Keep the beam in their eyes as you move closer. If the light comes off their eyes or is disrupted by anything in the light beam between you and the frog, then that will likely spook the frog.
3. Different Methods Of Catching Frogs
There's more than one way to catch a mess of frogs.
a. Catch em with your hands
This is the funnest but least effective method. But it's easier than you'd think especially from a boat in shallow swampy water. Have your buddy paddle at the back of the boat as you lie on your belly hanging out over the front. Ease up to the frog keeping the light on him as you would when gigging.
Use a head lamp or have the light in your non catch hand and keep your catch hand and arm extended as it were the gig. When you get within a foot of the frog slam your hand down on him pinning him into the mud. Wrap your pinky finger and thumb under his belly and grasp between his back legs with your middle three fingers.
Hold him tight and lift him out of the mud. Hang on to him! They are slick and strong. If you are on land and they are in deep grass, you've gotta be sneaky and quick. Approach them head on with a powerful light in their eyes. It will also help if you get a good pair of fish handling gloves.
b. Gig em
Frog gigging with a spear on the end of a long pole is the most popular method and is more successful than hand grabbing them. An inexpensive frog gig would be valuable in a Doomsday survival situation to spear frogs, snakes, and other small animals.
For preppers, a frog gig is small enough to carry in your Bug-Out Bag (just add protection to the spear tips to prevent injury or damage). Most frog gigs can be attached to a ready made spear pole, or any pole that you can utilize or fabricate on your own.
You could even fabricate a Frog Gig Pole in the wilderness from a tree limb or small tree trunk using your survival knife, etc. We use 3 and 4 prong gigs on telescoping poles. We have used homemade poles over the years, but the metal telescoping ones are lighter and easier to store when not in use. Here are some inexpensive frog gigs and telescoping poles.
A Couple Of Nice Sized Bullfrogs - What Are You Waiting For?
c. Catch em with a fishing net
You get the picture, Just sneak up on one and get the net on them quickly. Get a deep dip net at least 6" in diameter, attach it to a pole 6 to 10 feet long. Lay the net over the frog and pull, when he jumps, he goes to the end of the net. Then, flip it over and you have him.
The best part of this method is if you are hunting at night and don't get home until the wee hours in the morning, you don't have to clean a bunch of dead frogs. Go in, get cleaned up, go to bed and deal with the frogs once you wake up.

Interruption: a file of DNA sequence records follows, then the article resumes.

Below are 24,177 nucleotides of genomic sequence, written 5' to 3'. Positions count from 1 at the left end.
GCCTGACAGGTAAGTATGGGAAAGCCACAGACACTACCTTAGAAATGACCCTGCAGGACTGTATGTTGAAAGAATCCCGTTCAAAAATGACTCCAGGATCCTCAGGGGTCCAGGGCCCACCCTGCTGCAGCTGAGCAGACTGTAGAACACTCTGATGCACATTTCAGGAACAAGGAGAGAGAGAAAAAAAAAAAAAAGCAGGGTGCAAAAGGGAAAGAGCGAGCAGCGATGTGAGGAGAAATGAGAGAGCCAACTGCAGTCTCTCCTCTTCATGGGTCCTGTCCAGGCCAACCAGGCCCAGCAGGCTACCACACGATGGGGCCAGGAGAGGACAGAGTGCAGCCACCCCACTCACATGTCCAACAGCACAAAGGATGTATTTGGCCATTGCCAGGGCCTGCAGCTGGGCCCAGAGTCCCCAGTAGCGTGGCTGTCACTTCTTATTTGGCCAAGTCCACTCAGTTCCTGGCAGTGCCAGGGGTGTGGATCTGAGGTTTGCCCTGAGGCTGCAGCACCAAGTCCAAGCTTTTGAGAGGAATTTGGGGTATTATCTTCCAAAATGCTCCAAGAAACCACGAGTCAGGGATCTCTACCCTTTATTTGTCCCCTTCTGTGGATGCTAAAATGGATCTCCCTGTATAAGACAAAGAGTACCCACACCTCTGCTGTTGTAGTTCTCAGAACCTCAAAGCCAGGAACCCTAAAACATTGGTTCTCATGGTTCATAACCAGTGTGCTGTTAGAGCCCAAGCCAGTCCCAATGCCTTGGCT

To keep the frogs alive you'll need:
1 - five gallon bucket with lid
1 - piece of 4" PVC pipe that is longer than the bucket is tall
Cut a hole in the lid just barely large enough for the PVC pipe to fit through
Drop the frogs in the PVC pipe and lift the pipe until the frog is in the bucket
Let PVC pipe drop back to the bottom of bucket to "lock in" the frogs
Be very careful removing the lid later!!!
d. Use a Fish / Frog Grabber (FFG)
Same principal as the frog gig. These are spring tensioned clamps that snap down on the bullfrog. These do not work quite as well as a frog gig and especially on the largest frogs. However, in some states the Fish Frog Grabber is allowed but gigging is not.
e. Catch em with a fishing rod
For some reason Bullfrogs go crazy over the color red. We use a long rod with a red strip of flannel or a red feathered fishing fly tied on it. They will attack the "red" to the point you can just pull them in to you. Use a bream sized hook. Just lean over with your rod and dangle the small strip of red cloth right in front of the frog’s nose.
f. Shoot em with a pellet gun or .22LR rifle
Hunting frogs with pellet guns or 22 rifles is probably the most effective way since you can take them from long range across a pond, for example after you've spotted them with your light. You lose most frogs while you are sneaking up on them. This is usually not the case when you shoot them from a distance.
There are some really quiet pellet guns for small game that also work great on frogs. Check out our article on the Top 10 Best Air Rifles & Pellet Guns To Consider For Hunting & Long Term Survival. If you are really wacky and/or rich, and have a night vision scope, that would also be fun to take them military combat style. Just be sure to have your portable radios and headphone mics while you stealthily talk with your buddies (lol).